I had been breeding Oldenburgs and Hanoverians for five years with fresh and frozen semen when, in 2007, I decided to try an equine embryo transfer (ET) with my dressage horse. I felt I was doing equine embryo transfer for all the right reasons: My mare was an upper-level competition dressage horse, and I didn’t want to interrupt her training schedule or stretch out her abdominal muscles. My dressage horse was dear to me, and there is always some risk to the dam during labor. She was one of only a handful of mares in the United States by Day Dream, a German Grand Prix dressage competitor who had had relatively few offspring.
All of my breeding work is done by theriogenologists (veterinarians who are board certified specialists in reproduction). It was because of the experience of my theriogenologist, Bill Ley, DVM, that I was willing to undergo the expense of an equine embryo transfer. Here is the basic ET drill:
1. The donor mare is inseminated with a stallion’s fresh chilled or frozen semen around the time of ovulation to create an embryo.
2. At 8 days old, the embryo is flushed out of the donor mare’s uterus and placed into a suitable surrogate mare that carries the pregnancy to full term.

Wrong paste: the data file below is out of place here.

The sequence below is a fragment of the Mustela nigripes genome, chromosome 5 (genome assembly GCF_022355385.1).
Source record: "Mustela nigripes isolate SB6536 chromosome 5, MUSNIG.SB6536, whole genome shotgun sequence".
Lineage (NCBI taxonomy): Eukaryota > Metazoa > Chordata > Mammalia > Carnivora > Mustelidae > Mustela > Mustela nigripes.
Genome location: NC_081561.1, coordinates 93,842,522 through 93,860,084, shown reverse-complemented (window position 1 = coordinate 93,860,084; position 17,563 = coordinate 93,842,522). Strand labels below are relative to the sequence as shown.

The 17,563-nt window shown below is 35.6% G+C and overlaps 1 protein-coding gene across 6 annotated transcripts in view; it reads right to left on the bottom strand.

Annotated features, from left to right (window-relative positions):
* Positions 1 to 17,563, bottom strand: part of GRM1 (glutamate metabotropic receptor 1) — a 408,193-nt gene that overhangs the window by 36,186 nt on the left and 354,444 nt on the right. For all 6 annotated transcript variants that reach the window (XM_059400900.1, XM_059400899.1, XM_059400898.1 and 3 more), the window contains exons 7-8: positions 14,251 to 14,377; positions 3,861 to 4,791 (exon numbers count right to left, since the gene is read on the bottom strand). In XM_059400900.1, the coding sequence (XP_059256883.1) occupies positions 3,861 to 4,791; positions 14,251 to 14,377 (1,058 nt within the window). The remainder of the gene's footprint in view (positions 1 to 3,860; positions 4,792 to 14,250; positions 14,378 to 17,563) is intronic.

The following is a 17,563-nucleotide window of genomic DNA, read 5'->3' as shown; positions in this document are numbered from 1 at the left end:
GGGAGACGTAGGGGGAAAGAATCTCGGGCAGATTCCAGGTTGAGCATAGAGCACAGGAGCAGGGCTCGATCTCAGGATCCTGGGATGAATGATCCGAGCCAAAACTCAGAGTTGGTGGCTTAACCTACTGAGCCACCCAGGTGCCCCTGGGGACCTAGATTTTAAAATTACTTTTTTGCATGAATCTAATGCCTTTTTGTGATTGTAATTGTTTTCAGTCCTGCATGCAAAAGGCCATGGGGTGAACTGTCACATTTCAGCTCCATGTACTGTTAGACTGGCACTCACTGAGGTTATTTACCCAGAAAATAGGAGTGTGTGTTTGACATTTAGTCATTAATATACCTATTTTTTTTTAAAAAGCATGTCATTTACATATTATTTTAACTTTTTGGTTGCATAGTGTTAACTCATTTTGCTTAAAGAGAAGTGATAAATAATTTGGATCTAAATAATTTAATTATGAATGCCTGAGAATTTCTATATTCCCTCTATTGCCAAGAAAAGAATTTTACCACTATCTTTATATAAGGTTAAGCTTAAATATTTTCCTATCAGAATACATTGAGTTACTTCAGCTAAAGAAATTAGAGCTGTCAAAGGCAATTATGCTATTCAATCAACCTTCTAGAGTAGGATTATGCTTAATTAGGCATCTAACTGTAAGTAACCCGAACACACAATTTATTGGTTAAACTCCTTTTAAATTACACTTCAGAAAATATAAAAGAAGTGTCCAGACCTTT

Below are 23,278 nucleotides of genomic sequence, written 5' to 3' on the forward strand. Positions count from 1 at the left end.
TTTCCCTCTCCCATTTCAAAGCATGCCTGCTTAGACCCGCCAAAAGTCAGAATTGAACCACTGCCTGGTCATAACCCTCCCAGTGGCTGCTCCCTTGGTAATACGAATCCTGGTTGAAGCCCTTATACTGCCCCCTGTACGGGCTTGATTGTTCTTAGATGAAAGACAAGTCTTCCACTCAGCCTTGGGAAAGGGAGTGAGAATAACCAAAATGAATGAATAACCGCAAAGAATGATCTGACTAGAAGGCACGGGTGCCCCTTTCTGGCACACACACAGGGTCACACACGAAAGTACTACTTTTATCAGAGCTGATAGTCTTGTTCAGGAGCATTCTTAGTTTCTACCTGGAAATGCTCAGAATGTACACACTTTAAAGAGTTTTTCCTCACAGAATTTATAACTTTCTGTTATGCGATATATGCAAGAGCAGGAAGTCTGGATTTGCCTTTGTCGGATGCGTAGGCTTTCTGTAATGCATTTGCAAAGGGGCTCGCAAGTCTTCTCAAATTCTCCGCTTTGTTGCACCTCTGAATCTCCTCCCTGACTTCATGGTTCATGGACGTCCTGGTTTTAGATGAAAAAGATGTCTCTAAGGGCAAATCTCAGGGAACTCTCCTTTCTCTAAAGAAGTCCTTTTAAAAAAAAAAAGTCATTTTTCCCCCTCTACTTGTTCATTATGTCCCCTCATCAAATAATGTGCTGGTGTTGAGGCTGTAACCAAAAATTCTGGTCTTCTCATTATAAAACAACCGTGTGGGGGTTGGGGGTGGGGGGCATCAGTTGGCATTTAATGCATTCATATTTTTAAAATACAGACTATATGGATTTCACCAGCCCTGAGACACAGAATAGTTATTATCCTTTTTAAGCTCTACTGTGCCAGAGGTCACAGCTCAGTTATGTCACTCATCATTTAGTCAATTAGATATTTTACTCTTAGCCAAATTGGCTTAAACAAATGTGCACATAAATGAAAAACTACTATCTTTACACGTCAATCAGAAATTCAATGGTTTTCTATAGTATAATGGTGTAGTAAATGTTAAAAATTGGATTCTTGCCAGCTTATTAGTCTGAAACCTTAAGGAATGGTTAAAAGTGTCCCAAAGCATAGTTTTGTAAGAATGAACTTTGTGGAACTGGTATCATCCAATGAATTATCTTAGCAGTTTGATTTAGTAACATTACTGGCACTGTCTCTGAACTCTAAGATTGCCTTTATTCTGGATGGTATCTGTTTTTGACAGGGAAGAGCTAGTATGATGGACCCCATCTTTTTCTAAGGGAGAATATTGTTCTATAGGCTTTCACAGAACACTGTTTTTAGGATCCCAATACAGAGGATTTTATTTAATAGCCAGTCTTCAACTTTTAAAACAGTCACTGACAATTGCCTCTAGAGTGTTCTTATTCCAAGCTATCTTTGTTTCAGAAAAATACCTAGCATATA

The first time I tried ET, I opted to use my own surrogate mare. I found a sweet Shire who was in the ideal age range (5 to 10), in good health, had had at least one baby, was bigger than my donor mare and had a good personality.
Synchronize, Breed, Flush, Implant
I gave my mare about three weeks off from serious work during the breeding process and embryo retrieval. Both mares needed to be at the same relative place in their reproductive cycles to increase the chances of the embryo surviving the transfer when that time came. It was a huge cost savings for me to be able to do this at home with the hormone protocol prescribed by Dr. Ley. Every other day, my local veterinarian came out to ultrasound both mares to track their cycles. It was like the race of the tortoise and the hare. One day one mare would be way ahead in her follicular development and the next day the other mare’s follicle would jump into the lead.
Finally, it was time to bring my mare to the repro center for breeding (via frozen semen) with the stallion I had chosen for her, San Amour. He had just been awarded the highest dressage index at his stallion test in Germany. I was enthusiastic about the pairing and I only had to wait a little more than a week to find out if I had an embryo rather than the typical 14-day pregnancy check.